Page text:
Welcome to the seventh day of Shattering Stigmas! From now until October 22 I’ll be highlighting voices from the book community on mental health. I’m co-hosting this event with Taylor from Stay on the Page, Shannon from It Starts at Midnight, and Amber from YA Indulgences so make sure to check their blogs out each day to see different content.
Ronni, thank you so much for coming to talk about mental health. What does shattering stigmas mean to you?
To me, shattering stigmas means making things previously thought to be “taboo” more mainstream, so that we can have real conversations that are able to drive real change. In the case of mental illness, so many people still feel ashamed to admit they have it, and in turn, never get or use the treatment they need. I struggle with this myself. I’ll skip my medicine for no good reason, then wonder why I feel so terrible. And I think it’s because of a deep-seated shame that I even need it.
If the stigma gets shattered, well, I hope that means fewer people will feel shame because of their illness, and I hope it means more people will be able to get treatment. But we need to keep the dialogue open, and I’m so glad to see a lot of it happening. There are so many great Instagram accounts devoted to shattering this sigma, which is wonderful. I just hope this momentum keeps going.
Do you think mental illness is portrayed well in young adult literature?
I definitely believe there is a shift in how mental illness is portrayed. I feel like the first portrayals mostly dealt with suicide and suicidal ideation or mental hospitals. It was rare to see other types. But now, I think that portrayals are becoming more nuanced and varied, which is a good thing.
Your debut, When the Stars Lead to You, shows the complexity of loving someone struggling with mental illness. Why was it important for you to write about this?
a. I wanted to show someone with mental illness being deeply loved, because, and I say this as someone with depression, sometimes it’s all too easy to believe we are unloveable.
b. It was important for me to show a girl who wants to love so deeply, but having to find the balance between what is healthy for both her and for the one she loves.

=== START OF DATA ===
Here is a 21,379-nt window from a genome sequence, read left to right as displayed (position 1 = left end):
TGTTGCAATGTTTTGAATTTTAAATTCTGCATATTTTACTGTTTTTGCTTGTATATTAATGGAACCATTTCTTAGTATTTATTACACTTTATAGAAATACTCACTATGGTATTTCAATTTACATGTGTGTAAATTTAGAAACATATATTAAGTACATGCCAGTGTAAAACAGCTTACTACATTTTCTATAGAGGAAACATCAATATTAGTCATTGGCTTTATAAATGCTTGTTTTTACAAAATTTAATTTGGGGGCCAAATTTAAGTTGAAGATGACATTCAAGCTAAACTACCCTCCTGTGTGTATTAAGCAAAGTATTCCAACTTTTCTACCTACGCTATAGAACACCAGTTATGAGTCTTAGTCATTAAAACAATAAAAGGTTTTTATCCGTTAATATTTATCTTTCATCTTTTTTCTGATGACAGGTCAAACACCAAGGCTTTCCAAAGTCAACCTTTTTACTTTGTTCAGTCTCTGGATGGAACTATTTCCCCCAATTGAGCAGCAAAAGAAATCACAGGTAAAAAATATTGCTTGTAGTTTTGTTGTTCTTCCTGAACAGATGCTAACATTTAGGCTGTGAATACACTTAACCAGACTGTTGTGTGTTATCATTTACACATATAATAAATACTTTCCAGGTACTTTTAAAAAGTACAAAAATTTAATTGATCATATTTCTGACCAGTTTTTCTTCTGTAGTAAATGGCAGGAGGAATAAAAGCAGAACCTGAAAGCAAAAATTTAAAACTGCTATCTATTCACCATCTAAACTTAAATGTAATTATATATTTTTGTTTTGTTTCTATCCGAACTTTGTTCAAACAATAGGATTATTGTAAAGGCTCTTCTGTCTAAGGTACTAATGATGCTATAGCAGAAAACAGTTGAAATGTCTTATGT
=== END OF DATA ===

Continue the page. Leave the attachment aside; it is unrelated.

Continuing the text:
Can you recommend a book or two you’ve read with exceptional mental health representation?
Darius the Great is Not Okay by Adib Khorram is one of my favorites. It shows this boy dealing with depression as part of his everyday life, rather than a disruption or this big showdown. And I think that’s the key—it’s a part of our lives all the time, and it’s not always dramatic or this huge deal. I think Adib does a great job of getting that across while still telling a compelling story alongside it.
What are things we can all do better to help end the stigmas associated with mental illness?
Keep the conversation open! The more we talk about it, the more demystified mental illness will be. There are so many layers, so many forms, so much to learn, if only people could feel safe to discuss it all, and not ashamed to get treatment if they’re able.
Ronni Davis grew up in Cleveland, Ohio, where she tried her best to fit in—and failed miserably. After graduating from The Ohio State University with a BA in Psychology, she worked in insurance, taught yoga, and became a cat mom.
Now she lives in Chicago with her husband Adam and her son Aidan. By day she copy edits everything from TV commercials to billboards, and by night she writes contemporary teen novels about brown girls falling in love. When she’s not writing, you can catch her playing the Sims, eating too much candy, or planning her next trip to Disney World.
Her debut novel, WHEN THE STARS LEAD TO YOU, will be released by Little Brown Books for Young Readers in November 2019.
Want to win two mental health related books? Enter through the Rafflecopter form and good luck!
- Hindsight is 20/20: How I Missed All the Signs by J.L. Tate
- A Day in My Life (As a Person with Borderline Personality Disorder) by Wendy from What the Log
- Author Interview with Candace Ganger
- The War Within by Tamara Basic
- A Personal Essay by Dana from Devour Books with Dana
- Review: By Any Means Necessary by Candice Montgomery
- Up All Night for Suicide Prevention by Lindsey Turnbull
- On Perfectionism as a Debut Author by Zack Smedley
- Jamie at Books and Ladders’ Review of Girl Against the Universe by Paula Stokes
- Handholds for in the Dark by Heidi
- Autism and How It Intersects My Chronic Depression and Anxiety Disorder by Mina from Bookish Enby
- Ted Revolutionizes the Toaster by Anonymous
- How My Mental Illness Effects Me as a Reader and a Blogger by Amber from The Book Bratz
- Accepting Help by Shon from Books and Bugs